Monday, March 31, 2008

A New Award for Wing and Tongue

My Ellora's Cave fantasy Wing and Tongue has won Night Owl Romance's winter 2008 Readers' Choice Award for Best Erotic Ebook Cover, fantasy category. Won by kind of a landslide, too, I might add. ;-) This same book was given a Reviewer Top Pick designation by N.O.R. (How can I not love these people?) By the way, their site is a treasure trove of romance-fiction news and reviews. And that's no bs. Props to Tammie King, the brilliant owner/administrator.

Click on the square button to view all covers in all categories.

Best Erotica Ebook Cover Awards

Saturday, March 29, 2008

Things I Miss From My Childhood

Normally I don't spend time reminiscing. There are plenty of current and future concerns to fill my dance card. But within the past week, as JLA and I were watching The Exorcist for the seventy-third time, I commented on Ellen Burstyn wearing a babushka in a couple of sequences.

"That's a scarf," he said, and even got rather snotty and dismissive about it. I reminded him we both grew up in Milwaukee, albeit on opposite sides of town, and if he knew his ass from page five about that city's immigrant history, he'd damned sure agree that Ms. Burstyn was wearing a babushka.

Merriam-Webster's Online Dictionary gives these definitions: By the way, it isn't just a Russian word. Poles often borrow it. Or at least my mother and aunts did. Anyway, I told JLA I missed wearing one and thought I'd just start doing so again. Babushkas are very versatile. They can serve as wardrobe accessories, protect your hair from the wind (or cover it if it's dirty), and keep your head and ears warm.

This got me thinking about other childhood pleasures I miss--profoundly, if I let myself dwell on them: eating kieshka in blissful, tastebud-delighted ignorance (if you know what this sausage is made from, you know what I mean); playing the jukebox in my parents' tavern; listening to late-night AM radio (and spinning a dial to do so); taking the bus downtown to spend entire days or evenings reveling in the city's wonders (the museum and central library, Lake Michigan's shore, the then-grungy riverfront, Gimbels department store, concerts and teen dance clubs and B-movies shown in grandiose theaters . . . ah, the list goes on).

The seasons, too, had more meaning then. Winter brought Christmases full of church and magic in equal measure, and ice skating on county park lagoons, and snow more welcomed than shunned. Spring saw the start of baseball season. Summer meant a week or two at a homey, musty cottage, sans indoor plumbing, that sat on forty crop-filled acres down a small, dusty road from the vast, blue lake. At home it meant playgrounds and parades and--glory be!--the state fair. Autumn was all about the feel and fragrance of leaf piles, and even more about Halloween.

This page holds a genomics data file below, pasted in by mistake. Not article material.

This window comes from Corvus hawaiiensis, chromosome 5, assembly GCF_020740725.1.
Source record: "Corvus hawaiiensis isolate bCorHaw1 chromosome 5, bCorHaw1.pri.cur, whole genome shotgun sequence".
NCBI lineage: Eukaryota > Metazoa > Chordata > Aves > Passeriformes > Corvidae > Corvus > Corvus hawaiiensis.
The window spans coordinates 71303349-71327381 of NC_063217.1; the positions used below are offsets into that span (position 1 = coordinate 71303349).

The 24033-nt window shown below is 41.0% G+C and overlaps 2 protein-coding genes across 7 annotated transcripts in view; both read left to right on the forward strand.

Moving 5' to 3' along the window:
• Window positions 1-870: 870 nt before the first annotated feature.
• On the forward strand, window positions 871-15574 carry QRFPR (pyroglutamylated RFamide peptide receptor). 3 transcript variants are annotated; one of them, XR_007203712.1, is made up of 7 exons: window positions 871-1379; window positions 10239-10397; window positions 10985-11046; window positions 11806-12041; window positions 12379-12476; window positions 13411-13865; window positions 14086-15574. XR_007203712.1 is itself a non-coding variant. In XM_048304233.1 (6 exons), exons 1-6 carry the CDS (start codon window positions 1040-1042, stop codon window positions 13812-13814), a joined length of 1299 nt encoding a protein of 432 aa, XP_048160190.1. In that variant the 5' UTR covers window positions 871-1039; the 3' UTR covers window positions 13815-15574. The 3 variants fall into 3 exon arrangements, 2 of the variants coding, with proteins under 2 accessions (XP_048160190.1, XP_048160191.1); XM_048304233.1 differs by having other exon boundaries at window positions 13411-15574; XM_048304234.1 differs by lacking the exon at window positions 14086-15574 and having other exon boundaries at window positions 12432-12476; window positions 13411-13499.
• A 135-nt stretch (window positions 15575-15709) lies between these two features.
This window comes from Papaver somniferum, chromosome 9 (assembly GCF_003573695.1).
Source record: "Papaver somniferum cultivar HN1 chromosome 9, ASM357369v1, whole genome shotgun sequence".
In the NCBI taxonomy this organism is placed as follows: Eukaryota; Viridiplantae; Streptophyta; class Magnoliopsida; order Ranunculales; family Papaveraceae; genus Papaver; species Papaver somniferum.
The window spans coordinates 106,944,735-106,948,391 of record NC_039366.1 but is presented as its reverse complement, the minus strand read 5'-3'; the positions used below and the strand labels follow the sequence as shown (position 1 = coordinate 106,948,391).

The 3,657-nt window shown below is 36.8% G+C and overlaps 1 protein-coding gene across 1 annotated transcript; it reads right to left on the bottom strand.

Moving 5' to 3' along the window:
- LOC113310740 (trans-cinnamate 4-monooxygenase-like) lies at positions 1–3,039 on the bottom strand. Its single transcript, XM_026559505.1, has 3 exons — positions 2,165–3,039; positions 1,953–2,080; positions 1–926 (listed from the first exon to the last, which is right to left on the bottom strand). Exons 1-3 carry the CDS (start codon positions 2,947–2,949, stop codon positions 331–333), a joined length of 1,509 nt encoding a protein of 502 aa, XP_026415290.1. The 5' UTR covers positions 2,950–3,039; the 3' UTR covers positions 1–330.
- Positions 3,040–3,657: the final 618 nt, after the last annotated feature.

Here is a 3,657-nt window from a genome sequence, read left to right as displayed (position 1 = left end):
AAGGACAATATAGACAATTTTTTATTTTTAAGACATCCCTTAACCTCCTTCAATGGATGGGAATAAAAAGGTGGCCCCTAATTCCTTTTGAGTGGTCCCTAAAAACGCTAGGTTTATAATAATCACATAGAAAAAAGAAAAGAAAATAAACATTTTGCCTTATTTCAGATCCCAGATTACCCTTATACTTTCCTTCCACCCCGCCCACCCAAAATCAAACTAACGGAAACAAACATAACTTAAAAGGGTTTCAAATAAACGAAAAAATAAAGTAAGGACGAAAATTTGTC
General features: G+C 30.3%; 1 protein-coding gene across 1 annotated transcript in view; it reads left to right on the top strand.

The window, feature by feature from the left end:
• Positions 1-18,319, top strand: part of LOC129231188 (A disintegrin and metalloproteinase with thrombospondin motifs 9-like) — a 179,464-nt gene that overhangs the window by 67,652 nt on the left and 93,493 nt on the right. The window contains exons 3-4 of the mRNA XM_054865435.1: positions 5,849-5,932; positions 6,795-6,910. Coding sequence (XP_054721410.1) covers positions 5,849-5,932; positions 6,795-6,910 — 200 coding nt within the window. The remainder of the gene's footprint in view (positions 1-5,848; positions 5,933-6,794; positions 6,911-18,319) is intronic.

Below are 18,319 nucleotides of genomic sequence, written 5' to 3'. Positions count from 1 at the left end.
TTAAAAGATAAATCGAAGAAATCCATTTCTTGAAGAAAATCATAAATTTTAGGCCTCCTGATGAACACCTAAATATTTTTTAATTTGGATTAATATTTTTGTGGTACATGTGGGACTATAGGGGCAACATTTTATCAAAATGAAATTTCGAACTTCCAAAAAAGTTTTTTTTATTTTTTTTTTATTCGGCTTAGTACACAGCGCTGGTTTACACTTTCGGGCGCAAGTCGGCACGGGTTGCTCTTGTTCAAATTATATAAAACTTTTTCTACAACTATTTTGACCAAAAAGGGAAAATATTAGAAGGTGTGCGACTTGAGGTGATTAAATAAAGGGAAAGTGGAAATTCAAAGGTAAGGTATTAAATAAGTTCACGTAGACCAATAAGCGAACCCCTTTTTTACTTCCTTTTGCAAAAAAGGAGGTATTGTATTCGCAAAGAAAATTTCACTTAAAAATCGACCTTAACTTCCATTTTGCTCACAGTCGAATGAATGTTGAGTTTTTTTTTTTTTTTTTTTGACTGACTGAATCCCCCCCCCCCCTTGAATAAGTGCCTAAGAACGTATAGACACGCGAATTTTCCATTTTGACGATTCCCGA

Little did I know when I tuned in The Exorcist that it would trigger a whole chain-reaction's worth of memories . . . and the realization that we, as adults--so often on the move, so focused on the daily grind of "getting and spending", as Wordsworth put it--tend to lose sight of those people, places, and simple pleasures that went into the making of us.

So, long live babushkas! (Now I just have to find one that's winter-worthy. Hey, what a good excuse for hitting some resale shops!)

Monday, March 24, 2008

Check out a new interview with moi.

Author Selena Illyria has posted an interview with me, and info about my upcoming Changeling release Elevator Magic, at her blog:

Truly, these are some of the strangest questions I've ever answered--not to mention some of the most revealing. It's taken me a while to realize how much I may have embarrassed myself!

Sunday, March 23, 2008

No more whining? Or complaining?

Wouldn't it be luverly? A world without snarling and snarking, griping and gossiping? Even a world without pity parties?

The pastor of some church in Kansas City, Missouri (I think it's the one with the moon-sized Smiley hanging from the steeple) has decided that's exactly the kind of world he wants to live in. So he's brainwashed--uh, I mean persuaded his whole congregation to wear "complaint-free" spiked handcuffs--uh, I mean bracelets that are supposed to remind their gnarly asses to put on a happy face 24/7 . . . and an attitude to go with it.